From the incense rising above the altar at the beginning of the Mass to the moment of Consecration itself, every gesture of priest and server, every word in the Missal, points to the mystery of the Sacrifice. The largesse of God's mercy is there, certainly, overflowing in its amplitude. But it isn't an easy, happy-go-lucky sort of thing; and maybe that's why those who assist and participate in this liturgy aren't given to expressions of personal enthusiasm such as one finds in pentecostal-type services. There is something terrible about God's mercy. There is ample reason for joy, yes; and perhaps there is a sense in which that is even the primary note here; but it is no shallow happy-clappy thing, untempered by the sorrow of sacrifice.
For there could be no mercy or joy without sacrifice -- THE Sacrifice, His Sacrifice. And why was His Sacrifice necessary? Because of our own "grievous fault." Moreover, although the mercy and forgiveness and joy made possible by His Sacrifice is wholly unmerited, there is yet another sacrifice required here: our own. Christ the King does not ask only for our observance of Holy Days of obligation or our tithes and offerings. He asks for our very life: our whole self. Certainly there is joy in all of this, but also there is the sober realization that our passport to eternal life is our own death: our death to self. Discipleship means giving ourselves over to Christ, for Him to do with what He wants. It means slavery: becoming a slave to Christ.
A point of significant beauty in the liturgy is reached in the Offertory. In the English of the new rite, this is the part where the priest says: "Blessed are you, Lord, God of all creation ..." (a prayer adapted from the Jewish Passover Seder). In the traditional Latin rite of the Church, unfortunately, the opening prayer of the Offertory is often eclipsed by the activity of ushers taking up the Sunday collection. This is unfortunate in the extreme, because the prayer is one of the most beautiful in the Mass (in fact, it can be instructive to compare it with the Novus Ordo Offertory). It is beautiful in its clarity and simplicity about what is happening in the ritual: what is being offered and why. It is the part where the priest says: "Suscipe, sancte Pater ..." In English, it reads thus: "Receive, O holy Father, almighty, eternal God, this spotless host [= sacrificial victim] which I, thine unworthy servant, offer unto Thee, my living and true God, for my own countless sins, offenses, and negligences, and for all here present; as also for all faithful Christians, living or dead; that it may avail for my own and for their salvation unto life eternal."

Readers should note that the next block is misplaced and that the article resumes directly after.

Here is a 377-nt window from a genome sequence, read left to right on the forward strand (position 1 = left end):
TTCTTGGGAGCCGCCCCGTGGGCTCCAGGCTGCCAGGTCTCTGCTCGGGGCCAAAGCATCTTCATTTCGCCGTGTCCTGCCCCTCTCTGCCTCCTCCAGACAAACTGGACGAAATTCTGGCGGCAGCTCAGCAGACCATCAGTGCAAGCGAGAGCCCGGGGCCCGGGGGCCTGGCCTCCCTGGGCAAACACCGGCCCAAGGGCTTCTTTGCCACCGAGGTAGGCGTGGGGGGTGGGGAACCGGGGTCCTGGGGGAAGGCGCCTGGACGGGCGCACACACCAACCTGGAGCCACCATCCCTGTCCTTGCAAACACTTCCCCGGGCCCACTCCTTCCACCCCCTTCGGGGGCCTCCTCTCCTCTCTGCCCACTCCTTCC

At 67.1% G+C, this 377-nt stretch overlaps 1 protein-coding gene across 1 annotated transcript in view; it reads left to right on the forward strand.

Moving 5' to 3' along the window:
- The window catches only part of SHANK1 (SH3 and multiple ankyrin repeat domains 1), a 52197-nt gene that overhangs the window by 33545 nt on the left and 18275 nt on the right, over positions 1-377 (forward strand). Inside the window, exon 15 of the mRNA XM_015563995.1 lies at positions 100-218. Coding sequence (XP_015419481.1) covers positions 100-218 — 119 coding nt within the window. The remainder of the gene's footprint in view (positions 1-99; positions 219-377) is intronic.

This is where it all happens: Jesus is the unblemished Lamb of God, "this spotless host," who takes away the sins of the world. This is our source of joy and gladness. It is beautiful. Again, however, the beauty is tempered by the deep sadness of what has to transpire in order to achieve our salvation and eternal life: Jesus, "this spotless host," this innocent and pure Lamb without blemish, has to be killed and die. The wonder of it is that He does so willingly. For us, who are anything but innocent.
I remember a criticism once made by a Protestant friend after visiting a Catholic Mass: "The people don't seem to have any joy," he said. When I asked what he meant, he replied, "They aren't smiling. They don't look happy." Now it could be indeed that Catholics sometimes look the way they do because they aren't happy. It also could be that they have been reduced to creatures of habit, simply walking forward to receive the Eucharist without sufficient attention to Whom they are receiving. But it could also be because they understand what they are doing and because Catholic worship has Sacrifice at the very heart of it: a terrible mercy and a beautiful sadness.